In his essay, Claims of Theory, historian Geoffrey Elton writes,
All forms of religious belief threaten the historian’s ability to think for himself and to investigate the reality of the past. The historian, it seems, if he values his integrity, must be a professional skeptic.
According to Elton, religious beliefs demand that history fit into a pre-formed outline, and thus necessarily distort and destroy all historical meaning. Such a strong claim is daunting to the Christian historian who steps up the plate of academia. Given the theology of time, it appears that Christianity is antithetical to good historiography, for it presupposes that the sacred is “the primary and specific element in history…that is, the succession of the wonderful works of God through the efficacy of the world and the sacraments.” This essay explores the apparent tension between Elton’s claim and the theology of history. It will begin by explaining the Christian theology of history according to Charles Danielou and Hans Urs von Balthasar, and discuss why it seems to conflict with Elton’s expectations for historians. Next it will explore the consequences that Christ’s entrance into time has on any particular moment. Finally, it will explain why, though Christianity affirms a sacred narrative, it still implements the same methodology that Elton’s skeptic would require.
The conflict between Christianity and the objective history Elton advocates for arises from a theology of time discernable in the Christian narrative. As the One by whom all things were made, and the One who restores all things, Christ is the foundation and the fulfillment of time. When St. Paul writes to the Galatians that “when the fullness of time had come, God sent forth his son, born of a woman,” the word “fullness” has been understood to mean the fulfillment of time—His Incarnation and life thus become the focal point of history. Yet as von Balthasar points out, “as the fulfillment, [Christ] is also the foundation of the Promise, the archetype by which and towards which all types are drawn.”  Christ is the fulfillment of existence, but he is also the very possibility for existence; it is through Christ that all things are made, but it is also His being for which all of time is made. In his explanation of how Christ is subject to time and time subject to Christ, von Balthasar writes,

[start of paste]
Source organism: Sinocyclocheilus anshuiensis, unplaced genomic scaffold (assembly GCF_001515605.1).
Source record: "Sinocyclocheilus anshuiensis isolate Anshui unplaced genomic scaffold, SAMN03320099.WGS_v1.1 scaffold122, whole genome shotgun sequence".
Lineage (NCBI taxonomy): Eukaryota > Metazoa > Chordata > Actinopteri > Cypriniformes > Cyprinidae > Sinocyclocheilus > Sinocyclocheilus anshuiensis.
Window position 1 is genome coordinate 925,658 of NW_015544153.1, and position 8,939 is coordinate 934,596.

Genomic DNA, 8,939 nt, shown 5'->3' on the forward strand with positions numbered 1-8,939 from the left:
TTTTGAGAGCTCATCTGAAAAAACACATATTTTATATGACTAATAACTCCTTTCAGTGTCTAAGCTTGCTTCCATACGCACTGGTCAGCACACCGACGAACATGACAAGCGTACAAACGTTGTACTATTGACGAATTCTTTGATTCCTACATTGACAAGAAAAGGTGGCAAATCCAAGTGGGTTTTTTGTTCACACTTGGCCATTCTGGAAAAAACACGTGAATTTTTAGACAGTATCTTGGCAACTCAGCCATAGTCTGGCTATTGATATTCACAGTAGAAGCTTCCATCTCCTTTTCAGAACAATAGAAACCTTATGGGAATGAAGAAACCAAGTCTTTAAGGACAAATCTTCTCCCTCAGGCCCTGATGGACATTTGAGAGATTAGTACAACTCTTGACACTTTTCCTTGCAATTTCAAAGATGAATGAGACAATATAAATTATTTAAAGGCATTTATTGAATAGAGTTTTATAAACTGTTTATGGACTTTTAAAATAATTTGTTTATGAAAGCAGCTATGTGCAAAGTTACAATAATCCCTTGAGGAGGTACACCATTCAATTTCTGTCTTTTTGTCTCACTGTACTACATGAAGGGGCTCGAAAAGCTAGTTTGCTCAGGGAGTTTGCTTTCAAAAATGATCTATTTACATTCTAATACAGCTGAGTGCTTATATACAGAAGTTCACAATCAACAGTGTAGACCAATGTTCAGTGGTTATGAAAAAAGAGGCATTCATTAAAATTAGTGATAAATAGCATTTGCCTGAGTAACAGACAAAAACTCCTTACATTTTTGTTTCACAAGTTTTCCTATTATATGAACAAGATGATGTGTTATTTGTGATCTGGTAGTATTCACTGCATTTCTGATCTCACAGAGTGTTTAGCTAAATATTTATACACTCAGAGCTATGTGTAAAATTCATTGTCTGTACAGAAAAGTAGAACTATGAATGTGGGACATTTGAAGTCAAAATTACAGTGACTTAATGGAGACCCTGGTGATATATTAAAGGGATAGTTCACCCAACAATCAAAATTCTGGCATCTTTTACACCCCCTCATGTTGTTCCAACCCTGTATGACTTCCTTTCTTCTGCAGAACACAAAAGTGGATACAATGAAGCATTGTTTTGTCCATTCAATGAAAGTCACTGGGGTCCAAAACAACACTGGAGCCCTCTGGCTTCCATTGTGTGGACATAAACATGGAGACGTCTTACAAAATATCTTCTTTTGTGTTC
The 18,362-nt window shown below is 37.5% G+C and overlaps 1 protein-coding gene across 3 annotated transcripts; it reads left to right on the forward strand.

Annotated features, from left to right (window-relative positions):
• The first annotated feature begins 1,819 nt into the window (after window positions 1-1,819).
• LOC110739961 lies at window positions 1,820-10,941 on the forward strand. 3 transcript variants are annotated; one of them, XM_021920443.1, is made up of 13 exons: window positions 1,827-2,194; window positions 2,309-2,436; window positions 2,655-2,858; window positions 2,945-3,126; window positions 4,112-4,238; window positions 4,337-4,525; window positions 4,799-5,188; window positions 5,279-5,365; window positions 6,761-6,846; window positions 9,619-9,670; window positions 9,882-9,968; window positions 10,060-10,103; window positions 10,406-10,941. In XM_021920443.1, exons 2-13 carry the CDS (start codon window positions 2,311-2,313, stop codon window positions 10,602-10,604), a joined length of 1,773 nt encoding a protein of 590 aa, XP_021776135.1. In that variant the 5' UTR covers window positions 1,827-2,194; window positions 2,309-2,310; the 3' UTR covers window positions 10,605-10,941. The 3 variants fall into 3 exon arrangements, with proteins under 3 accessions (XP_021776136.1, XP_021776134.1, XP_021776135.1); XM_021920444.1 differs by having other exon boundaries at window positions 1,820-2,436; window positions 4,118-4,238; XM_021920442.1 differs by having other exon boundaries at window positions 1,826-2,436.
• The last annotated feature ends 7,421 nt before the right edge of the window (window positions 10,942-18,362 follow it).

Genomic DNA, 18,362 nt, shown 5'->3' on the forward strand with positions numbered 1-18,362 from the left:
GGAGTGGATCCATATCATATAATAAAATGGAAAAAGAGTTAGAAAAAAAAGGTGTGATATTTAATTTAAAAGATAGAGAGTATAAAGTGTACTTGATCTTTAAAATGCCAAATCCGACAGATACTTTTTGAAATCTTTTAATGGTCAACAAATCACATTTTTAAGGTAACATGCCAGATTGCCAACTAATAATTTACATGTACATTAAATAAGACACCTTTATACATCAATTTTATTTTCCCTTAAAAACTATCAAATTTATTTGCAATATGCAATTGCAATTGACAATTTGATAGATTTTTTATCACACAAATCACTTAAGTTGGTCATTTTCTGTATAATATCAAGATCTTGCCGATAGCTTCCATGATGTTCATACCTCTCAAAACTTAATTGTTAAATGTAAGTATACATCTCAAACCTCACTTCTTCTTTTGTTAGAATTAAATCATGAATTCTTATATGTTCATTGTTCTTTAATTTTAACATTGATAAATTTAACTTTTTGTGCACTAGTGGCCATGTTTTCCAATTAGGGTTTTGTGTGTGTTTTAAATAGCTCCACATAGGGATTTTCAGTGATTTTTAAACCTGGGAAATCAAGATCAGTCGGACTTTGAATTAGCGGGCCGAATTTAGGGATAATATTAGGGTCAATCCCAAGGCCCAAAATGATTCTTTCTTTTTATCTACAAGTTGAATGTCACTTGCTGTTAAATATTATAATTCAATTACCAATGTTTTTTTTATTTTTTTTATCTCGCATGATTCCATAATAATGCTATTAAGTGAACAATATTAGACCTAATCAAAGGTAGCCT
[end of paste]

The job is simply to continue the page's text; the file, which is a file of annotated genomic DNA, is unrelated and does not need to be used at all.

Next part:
The life of the Son is related to the whole of history as the world of ideas which gives it its norms and its meaning. Indeed, in the eyes of the Father, his life, though it does not cause is nevertheless the very condition for the possibility of there being a fall, and so of there being a Paradise…the world itself must have been framed in Christ Incarnate.
Thus the theology of history claims that Christ is in a sense the entirety of history. No part of time can be said to be separate from Him; all events and people are types of Christ, and all meaning lies ultimately in Him.
Already one can begin to see how this theology clashes with Elton’s desire for a history devoid of narrative. Christianity claims that history is inseparable from the theological concept that all things are tied to the one progressive narrative of salvation. Danielou draws out the implications of this Christologically-centered theology, arguing that the history of Christ and His Church is intrinsic to all history. Historical events are typological: they are shadows and they have meaning only insofar as they participate in the meaning of the fullness of history—i.e. only insofar as they reflect Christ’s life, Passion, and Resurrection. The examples Danielou discusses are biblical historical events, yet the implication of the theology is that no historical event has a meaning outside of Christ.